Mar 9, 2013, 1:51 PM EDT
All this talk (I started) about Borussia Dortmund being the second-best team in Europe looked pretty foolish after 45 minutes in Gelsenkirchen. Schalke had scored two early goals in their Revierderby, and if it wasn’t for Mario Götze clearing a ball off the line, the game could have been out of reach by halftime. Instead, Schalke went to intermission looking like the early season version of themselves.
That was a team that went into Dortmund in October and earned a 2-1 victory. Then, Schalke looked destined for a top four spot and showed the potential to comete with the big two, but a mid-season fall thrust the Miners mid-table. A recent run of seven points in three games pulled them back to sixth, but with their wins coming against Fortuna Dusseldorf and Wolfsburg, there was almost no hint Jens Keller’s wildly inconsistent team would be ready for a side that routed Shakhtar Donetsk on Tuesday.
But rivalries have a weird way of changing everything, and the Revierderby is one of the biggest in Germany. Sure, most of the time I think all the magic of derbies talk is a bunch of hooey, but today it proved true. Over the first 45 minutes, Schalke looked like Dortmund — controlling, fluid, clinical with their chances — and Dortmund looked like Schalke. They were passive, overwhelmed, and unable to match Schalke’s energy.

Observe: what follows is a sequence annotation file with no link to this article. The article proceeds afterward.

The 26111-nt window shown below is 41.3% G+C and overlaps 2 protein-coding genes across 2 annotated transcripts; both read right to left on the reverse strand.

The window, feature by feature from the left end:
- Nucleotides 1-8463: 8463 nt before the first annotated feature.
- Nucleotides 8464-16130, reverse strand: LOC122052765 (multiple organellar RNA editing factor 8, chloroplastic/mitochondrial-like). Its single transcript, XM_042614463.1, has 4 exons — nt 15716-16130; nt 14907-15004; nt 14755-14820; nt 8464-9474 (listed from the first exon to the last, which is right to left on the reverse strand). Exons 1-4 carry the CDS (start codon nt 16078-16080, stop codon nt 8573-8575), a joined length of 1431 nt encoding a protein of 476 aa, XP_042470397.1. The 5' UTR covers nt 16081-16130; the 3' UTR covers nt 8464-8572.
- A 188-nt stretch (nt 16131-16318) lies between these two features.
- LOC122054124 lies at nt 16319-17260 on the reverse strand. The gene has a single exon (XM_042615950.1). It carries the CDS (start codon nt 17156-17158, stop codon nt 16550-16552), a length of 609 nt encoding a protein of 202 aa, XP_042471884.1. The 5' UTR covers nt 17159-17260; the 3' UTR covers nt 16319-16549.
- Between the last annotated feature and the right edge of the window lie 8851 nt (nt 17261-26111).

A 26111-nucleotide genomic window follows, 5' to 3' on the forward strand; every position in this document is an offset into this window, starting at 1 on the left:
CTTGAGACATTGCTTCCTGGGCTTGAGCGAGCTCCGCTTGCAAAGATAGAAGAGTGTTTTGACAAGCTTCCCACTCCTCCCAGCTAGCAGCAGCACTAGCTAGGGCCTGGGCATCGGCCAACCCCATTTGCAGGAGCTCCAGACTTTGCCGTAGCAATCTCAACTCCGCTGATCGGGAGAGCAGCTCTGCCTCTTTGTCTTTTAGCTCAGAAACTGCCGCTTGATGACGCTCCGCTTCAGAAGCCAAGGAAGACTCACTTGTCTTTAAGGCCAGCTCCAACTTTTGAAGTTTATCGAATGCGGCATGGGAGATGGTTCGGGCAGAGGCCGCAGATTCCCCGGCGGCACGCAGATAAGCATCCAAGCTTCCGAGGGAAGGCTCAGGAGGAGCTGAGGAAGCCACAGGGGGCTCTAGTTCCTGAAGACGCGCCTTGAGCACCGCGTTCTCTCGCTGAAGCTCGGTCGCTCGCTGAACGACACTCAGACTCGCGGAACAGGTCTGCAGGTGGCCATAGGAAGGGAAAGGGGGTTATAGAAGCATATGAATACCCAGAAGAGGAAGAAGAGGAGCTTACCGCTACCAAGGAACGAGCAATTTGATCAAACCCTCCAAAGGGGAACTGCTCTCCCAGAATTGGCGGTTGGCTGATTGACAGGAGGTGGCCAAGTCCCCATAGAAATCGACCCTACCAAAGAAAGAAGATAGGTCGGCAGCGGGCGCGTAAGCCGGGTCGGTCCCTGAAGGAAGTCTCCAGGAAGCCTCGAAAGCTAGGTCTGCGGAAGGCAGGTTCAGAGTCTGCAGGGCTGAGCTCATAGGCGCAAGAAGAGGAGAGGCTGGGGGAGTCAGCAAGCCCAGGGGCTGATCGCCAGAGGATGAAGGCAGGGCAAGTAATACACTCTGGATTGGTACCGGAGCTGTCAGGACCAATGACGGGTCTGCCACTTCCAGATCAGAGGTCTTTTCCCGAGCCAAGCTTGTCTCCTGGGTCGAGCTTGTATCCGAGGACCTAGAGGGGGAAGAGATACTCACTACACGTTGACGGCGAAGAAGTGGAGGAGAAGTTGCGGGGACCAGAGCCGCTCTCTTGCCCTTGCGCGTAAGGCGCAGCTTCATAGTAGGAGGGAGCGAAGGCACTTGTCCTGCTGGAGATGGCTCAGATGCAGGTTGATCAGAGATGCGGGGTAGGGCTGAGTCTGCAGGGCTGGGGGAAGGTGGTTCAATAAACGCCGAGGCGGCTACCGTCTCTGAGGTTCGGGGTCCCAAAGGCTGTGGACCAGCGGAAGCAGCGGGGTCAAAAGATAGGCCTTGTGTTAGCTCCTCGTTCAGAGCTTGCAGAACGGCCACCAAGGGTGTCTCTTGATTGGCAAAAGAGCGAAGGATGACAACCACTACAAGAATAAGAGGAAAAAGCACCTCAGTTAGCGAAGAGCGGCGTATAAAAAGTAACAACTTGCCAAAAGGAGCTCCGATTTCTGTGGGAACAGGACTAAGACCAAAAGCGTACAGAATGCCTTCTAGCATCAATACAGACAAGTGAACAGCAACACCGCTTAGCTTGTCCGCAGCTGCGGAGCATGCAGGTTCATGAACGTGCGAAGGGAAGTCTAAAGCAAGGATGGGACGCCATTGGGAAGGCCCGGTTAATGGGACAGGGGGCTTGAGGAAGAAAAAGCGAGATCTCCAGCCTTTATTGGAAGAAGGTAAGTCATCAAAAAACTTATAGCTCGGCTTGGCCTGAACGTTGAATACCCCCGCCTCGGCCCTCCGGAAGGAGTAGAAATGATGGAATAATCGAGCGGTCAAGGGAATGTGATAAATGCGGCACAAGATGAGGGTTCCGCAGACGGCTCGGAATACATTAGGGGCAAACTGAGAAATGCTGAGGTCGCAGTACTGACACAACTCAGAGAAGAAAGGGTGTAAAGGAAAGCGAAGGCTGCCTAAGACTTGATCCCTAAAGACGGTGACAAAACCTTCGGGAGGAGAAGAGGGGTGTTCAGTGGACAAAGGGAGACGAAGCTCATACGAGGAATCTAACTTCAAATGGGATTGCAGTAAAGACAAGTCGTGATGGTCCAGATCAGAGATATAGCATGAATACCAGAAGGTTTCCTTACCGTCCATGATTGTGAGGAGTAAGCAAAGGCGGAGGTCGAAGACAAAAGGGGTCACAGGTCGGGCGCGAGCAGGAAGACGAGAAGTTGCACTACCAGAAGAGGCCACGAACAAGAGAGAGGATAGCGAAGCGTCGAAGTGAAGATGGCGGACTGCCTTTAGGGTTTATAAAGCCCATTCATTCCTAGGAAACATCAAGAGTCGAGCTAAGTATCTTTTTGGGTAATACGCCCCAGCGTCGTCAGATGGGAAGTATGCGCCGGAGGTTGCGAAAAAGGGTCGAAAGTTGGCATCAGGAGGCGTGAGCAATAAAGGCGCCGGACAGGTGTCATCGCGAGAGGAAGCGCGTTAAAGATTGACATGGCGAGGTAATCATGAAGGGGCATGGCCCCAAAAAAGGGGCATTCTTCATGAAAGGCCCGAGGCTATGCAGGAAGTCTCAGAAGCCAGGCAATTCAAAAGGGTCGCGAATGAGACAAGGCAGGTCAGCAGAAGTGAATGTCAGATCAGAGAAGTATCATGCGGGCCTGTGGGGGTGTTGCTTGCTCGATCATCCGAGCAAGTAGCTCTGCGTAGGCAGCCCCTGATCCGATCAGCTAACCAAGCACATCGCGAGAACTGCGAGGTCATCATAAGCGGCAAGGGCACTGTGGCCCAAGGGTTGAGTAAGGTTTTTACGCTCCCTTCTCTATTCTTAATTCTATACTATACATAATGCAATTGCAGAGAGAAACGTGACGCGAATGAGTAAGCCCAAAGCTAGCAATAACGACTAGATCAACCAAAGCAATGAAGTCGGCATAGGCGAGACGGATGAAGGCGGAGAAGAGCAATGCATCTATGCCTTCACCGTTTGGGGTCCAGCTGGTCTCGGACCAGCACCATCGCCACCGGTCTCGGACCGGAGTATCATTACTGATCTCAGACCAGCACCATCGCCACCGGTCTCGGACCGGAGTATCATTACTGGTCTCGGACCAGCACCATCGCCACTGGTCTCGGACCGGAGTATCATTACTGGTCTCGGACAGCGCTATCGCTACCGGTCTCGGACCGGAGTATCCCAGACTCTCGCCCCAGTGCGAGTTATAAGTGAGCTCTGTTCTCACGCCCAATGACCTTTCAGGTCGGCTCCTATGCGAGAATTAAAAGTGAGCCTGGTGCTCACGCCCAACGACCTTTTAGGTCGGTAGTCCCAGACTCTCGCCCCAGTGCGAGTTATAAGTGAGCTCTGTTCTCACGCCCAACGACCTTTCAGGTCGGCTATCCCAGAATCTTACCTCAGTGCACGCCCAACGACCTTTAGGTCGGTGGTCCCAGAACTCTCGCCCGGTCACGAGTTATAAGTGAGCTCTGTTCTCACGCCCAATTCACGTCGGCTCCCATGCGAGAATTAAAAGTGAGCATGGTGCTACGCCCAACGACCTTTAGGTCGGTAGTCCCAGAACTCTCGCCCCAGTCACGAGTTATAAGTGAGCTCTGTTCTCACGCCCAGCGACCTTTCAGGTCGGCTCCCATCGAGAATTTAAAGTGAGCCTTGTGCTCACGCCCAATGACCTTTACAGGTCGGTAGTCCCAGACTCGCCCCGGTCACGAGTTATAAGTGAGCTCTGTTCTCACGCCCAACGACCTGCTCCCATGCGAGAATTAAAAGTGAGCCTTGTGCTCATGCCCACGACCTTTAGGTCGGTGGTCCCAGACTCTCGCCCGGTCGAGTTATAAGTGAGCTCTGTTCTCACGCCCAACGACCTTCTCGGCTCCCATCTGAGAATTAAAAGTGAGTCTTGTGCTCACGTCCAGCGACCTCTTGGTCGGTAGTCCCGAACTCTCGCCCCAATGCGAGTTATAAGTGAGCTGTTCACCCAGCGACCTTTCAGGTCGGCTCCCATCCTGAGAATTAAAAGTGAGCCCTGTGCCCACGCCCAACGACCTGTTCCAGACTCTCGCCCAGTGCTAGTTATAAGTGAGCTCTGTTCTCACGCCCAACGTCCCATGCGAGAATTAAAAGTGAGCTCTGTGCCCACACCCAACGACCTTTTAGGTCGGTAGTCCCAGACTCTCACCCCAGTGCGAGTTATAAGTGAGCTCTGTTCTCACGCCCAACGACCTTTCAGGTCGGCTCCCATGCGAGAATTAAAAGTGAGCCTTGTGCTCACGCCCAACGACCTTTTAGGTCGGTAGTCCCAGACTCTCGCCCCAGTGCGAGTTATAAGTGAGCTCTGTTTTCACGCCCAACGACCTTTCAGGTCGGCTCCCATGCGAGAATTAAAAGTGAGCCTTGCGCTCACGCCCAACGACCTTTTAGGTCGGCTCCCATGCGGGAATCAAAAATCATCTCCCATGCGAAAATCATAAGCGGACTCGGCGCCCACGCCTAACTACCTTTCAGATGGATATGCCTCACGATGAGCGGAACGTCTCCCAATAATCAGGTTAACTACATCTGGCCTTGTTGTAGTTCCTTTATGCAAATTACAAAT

The second half started with both teams reverting to type, with Robert Lewandowski’s 59th minute score giving BVB the last half hour to find an equalizer. But that proved one of the few times Timo Hildebrand would be stressed. Dortmund had 61 percent of the possession, but they only put three shots on goal. Schalke forced Roman Weidenfeller into eight saves.
The 2-1 moved Schalke into fourth, a remarkable standing considering how bad they’ve been all winter. Frankfurt could knock the Royal Blues out of the top four tomorrow, but that’s almost beside the point. Schalke is in contention for a Champions League spot. Mid-week against Galatasaray, they’ll be favorites to move into the final eight of this year’s competition. Despite two or three embarrassing months, Schalke’s still in line for a very successful season.
And that season has seen them take six points from Dortmund, a team that’s already in the Champions League quarters – one that should finish in second place in Germany. Whether those upsets are the magic of derbies or the team’s bipolarity, who knows.
Regardless, you get the feeling Schalke wouldn’t mind being drawn with their rivals should they make the Champions League quarters.
Here are the highlights, with Schalke’s opening goal a particularly special piece of execution:
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